of great ones that have moved through us
carving a space so big we’ve got roadways for veins
Wayne Gretzky  Anthony Henday  Emily Murphy  Alex Taylor
 
Our hearts, 
they carry the memory that from the beginning
we were the Cree’s Beaver Hills House
 
Edmonton,
you have always been a home
 
setting yourself down beside
the quickly running North Saskatchewan River
you have  been a journey and a destination
 
And yet, if you have ever paused on top of Walterdale Hill
to watch the setting sun fold itself into 
this city’s rushing river chest
 
watch light bounce off a riverbed that houses
the orchestral clicking of dinosaur bones and
the settling spines of bison
 
A waterway that harbors
the rhythmic histories of river boats and railway alongside 
the often dissonant cries Gold rushes and lumber barons
 
A river that cradles the sunset reflections
of buildings and temples
of steeples and synagogues
a river holding the passions of prayers
and the hopes of progress
melding the past with the present
 
Edmonton, lay yourself down with the sun
set yourself out along the river,
like an early birchbark canoe,
put your ear to the bank,
dip your hand into the water
let move through you
 
and tell me,
 
can you hear the jazz blues folk in lumber
dancing down the river like an old time waltz escaping into the night air,
 
in the 5pm yellow glint off the water can you see
the historic hope of immigrants written in the golden top of the Chinatown gate
 
in the dispersing purple sunset do you see
the dedicated threads of a mother’s sari swishing around her family in Millwoods,
 
do the eddies of this river twist you into a skater twirling in Hawrelak Park,
 
have you let the wind blowing drift into your ears
like an early settler’s bagpipe aria
have you heard it enclosing its bilingual melody 
around Bonnie Doon singing the songs
of Marie-Anne Gaboury
chanting the prayers of St. Jean
 
does the river’s bubbling take you to a soccer game in little Italy,
it’s bustling effort bring you to a farmers market
that holds the same vegetables a Ukrainian baba planted
in her first garden in the new world
 
are you mesmerized in its swaying sides, 
north to south, 
river bank to river bank
like the repetitions of hands beating ancient rhythm into drums
 
 
Edmonton, 
I know we are place that is busy with the hopes of growth
We are still young
and sit with nervous anticipation
of what more we can become,
 
like a child marking his height with ticks on a wall
asking r ”am I taller yet”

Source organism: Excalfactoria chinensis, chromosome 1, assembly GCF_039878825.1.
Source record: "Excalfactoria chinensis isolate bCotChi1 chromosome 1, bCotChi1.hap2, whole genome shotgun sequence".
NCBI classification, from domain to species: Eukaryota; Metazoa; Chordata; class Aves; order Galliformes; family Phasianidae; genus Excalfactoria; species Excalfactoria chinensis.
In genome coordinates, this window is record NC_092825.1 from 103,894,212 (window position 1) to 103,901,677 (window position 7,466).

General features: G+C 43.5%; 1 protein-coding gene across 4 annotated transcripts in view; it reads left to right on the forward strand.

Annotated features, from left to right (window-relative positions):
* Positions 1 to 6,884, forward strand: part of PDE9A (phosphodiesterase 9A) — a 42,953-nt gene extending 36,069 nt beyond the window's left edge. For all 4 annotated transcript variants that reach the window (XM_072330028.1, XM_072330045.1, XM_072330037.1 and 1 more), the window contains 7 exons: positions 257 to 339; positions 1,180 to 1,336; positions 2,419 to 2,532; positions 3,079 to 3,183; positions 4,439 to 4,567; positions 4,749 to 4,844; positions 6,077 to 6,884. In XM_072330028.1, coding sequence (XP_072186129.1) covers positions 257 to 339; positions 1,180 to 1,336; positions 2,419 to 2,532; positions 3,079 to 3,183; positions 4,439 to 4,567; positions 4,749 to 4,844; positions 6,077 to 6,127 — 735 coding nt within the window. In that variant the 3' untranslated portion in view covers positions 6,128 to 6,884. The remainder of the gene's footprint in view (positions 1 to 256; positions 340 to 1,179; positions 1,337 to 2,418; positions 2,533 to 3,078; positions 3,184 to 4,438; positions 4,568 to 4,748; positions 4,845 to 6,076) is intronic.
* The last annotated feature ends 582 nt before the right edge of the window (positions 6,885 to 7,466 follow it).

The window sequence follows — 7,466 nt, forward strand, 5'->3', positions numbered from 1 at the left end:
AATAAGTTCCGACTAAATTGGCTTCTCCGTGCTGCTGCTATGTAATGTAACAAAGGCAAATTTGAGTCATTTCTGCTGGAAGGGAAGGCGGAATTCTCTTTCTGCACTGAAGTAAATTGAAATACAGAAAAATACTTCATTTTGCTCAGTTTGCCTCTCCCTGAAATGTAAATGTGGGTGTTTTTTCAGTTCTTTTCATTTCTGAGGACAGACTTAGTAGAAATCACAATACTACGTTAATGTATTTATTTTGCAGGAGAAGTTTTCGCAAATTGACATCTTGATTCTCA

am i taller yet? am   i    taller   yet?
 
We will get there,
I know it.
 
Edmonton,
in this moment
we are making something of ourselves
and we have already made so much
 
So for now, Edmonton,
let your stretched out river bed arms
to be the welcome they have always been
 
let your river bank hands continue cradle
the dreams that have built lives on your shores
 
let your rushing river heart beat the stories
of this land and its people through you
 
let them rise out of you
like the mist rises off your river’s mouth
 
and watch them now,
 
as they fill your sky with constellations that dip and sway
every time a hillside choir under a canopy of candles
brings the heavens down with four strong winds
 
You will know then that
This city is a symphony under the stars
 
Listen Edmonton,
can you hear your stories
our stories
can you hear your voices
our voices
drifting off your river
 
Listen,
This city
My city
Our city
 
Edmonton,
you are singing
 
And it is so beautiful
 
 
=========================================================================
 
This poem was written for Make Something Edmonton’s Brand Camp (July 6, 2013). The poem was created on-the-spot throughout the day from the discussions in the room and read at the end of the day. 
 
One City, Many Voices
Mary Pinkoski (2013)
 
There is a picture at Fort Edmonton Park.
It hangs on the wall of the Alberta Government Telephones building.
In the picture is an early telephone operator,
she is holding – between her fingers – power lines stretching out
from telephone poles as if they were threads
and her work was the loom.
At the bottom of the picture sits a caption
which reads, “weavers of speech.”
 
I think that is what we have been doing here today – 
weaving stories – 
but I also like to think that this what Edmonton is about:
a diverse collection of stories stretching out 
telephone wire taut across our landscape,
humming with energy.
We are carrying so many threads within the body of our city - 
within our own bodies – 
threads of history, of hope, of love,
of trials, of community, of giving.
Everything we touch becomes our creation,
 and Edmonton our loom.
 
We are here to weave our stories into 
the vibrant tapestry that blankets the city,
a shifting patchwork of energy that moves
in kaleidoscope fashion with each new event.
 
Like an old quilt that gets passed down 
from generation to generation,
worked on from generation to generation,
it tells the story of who are and where we have been.
It started before us, but it carries on with us.
Every square its own entity, but also a necessity
to the fabric of the whole.
And yes, it has its pristine patches, but it also
has its pothole tears – we need those.
This quilt wants to lay itself down 
over Edmonton like a bedcover,
let us know we are home.
Still, I know it is tricky to call an ever-changing patchwork whole,
to define its shifting components into a singular entity.
We are always building here,